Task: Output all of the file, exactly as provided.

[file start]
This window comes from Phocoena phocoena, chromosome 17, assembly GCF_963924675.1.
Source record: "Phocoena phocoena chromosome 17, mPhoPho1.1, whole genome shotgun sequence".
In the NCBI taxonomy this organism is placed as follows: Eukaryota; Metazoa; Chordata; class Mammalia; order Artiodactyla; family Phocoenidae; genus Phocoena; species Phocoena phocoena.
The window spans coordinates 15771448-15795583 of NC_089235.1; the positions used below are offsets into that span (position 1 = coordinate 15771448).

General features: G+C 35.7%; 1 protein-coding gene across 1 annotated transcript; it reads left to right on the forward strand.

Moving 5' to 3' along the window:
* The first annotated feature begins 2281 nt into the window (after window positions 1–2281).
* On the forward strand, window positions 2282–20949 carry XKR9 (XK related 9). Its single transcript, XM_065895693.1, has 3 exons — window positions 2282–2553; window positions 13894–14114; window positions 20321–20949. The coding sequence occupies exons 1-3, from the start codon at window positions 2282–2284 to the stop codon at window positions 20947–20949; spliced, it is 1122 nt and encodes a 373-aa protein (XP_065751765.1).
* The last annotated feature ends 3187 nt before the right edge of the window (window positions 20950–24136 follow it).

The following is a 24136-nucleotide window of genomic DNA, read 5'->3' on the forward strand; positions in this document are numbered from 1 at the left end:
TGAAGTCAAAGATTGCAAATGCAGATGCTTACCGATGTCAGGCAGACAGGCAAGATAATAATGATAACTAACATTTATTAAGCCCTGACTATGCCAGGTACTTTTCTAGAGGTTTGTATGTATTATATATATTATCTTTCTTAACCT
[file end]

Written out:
This window comes from Phocoena phocoena, chromosome 17, assembly GCF_963924675.1.
Source record: "Phocoena phocoena chromosome 17, mPhoPho1.1, whole genome shotgun sequence".
In the NCBI taxonomy this organism is placed as follows: Eukaryota; Metazoa; Chordata; class Mammalia; order Artiodactyla; family Phocoenidae; genus Phocoena; species Phocoena phocoena.
The window spans coordinates 15771448-15795583 of NC_089235.1; the positions used below are offsets into that span (position 1 = coordinate 15771448).

General features: G+C 35.7%; 1 protein-coding gene across 1 annotated transcript; it reads left to right on the forward strand.

Moving 5' to 3' along the window:
* The first annotated feature begins 2281 nt into the window (after window positions 1–2281).
* On the forward strand, window positions 2282–20949 carry XKR9 (XK related 9). Its single transcript, XM_065895693.1, has 3 exons — window positions 2282–2553; window positions 13894–14114; window positions 20321–20949. The coding sequence occupies exons 1-3, from the start codon at window positions 2282–2284 to the stop codon at window positions 20947–20949; spliced, it is 1122 nt and encodes a 373-aa protein (XP_065751765.1).
* The last annotated feature ends 3187 nt before the right edge of the window (window positions 20950–24136 follow it).

The following is a 24136-nucleotide window of genomic DNA, read 5'->3' on the forward strand; positions in this document are numbered from 1 at the left end:
TGAAGTCAAAGATTGCAAATGCAGATGCTTACCGATGTCAGGCAGACAGGCAAGATAATAATGATAACTAACATTTATTAAGCCCTGACTATGCCAGGTACTTTTCTAGAGGTTTGTATGTATTATATATATTATCTTTCTTAACCT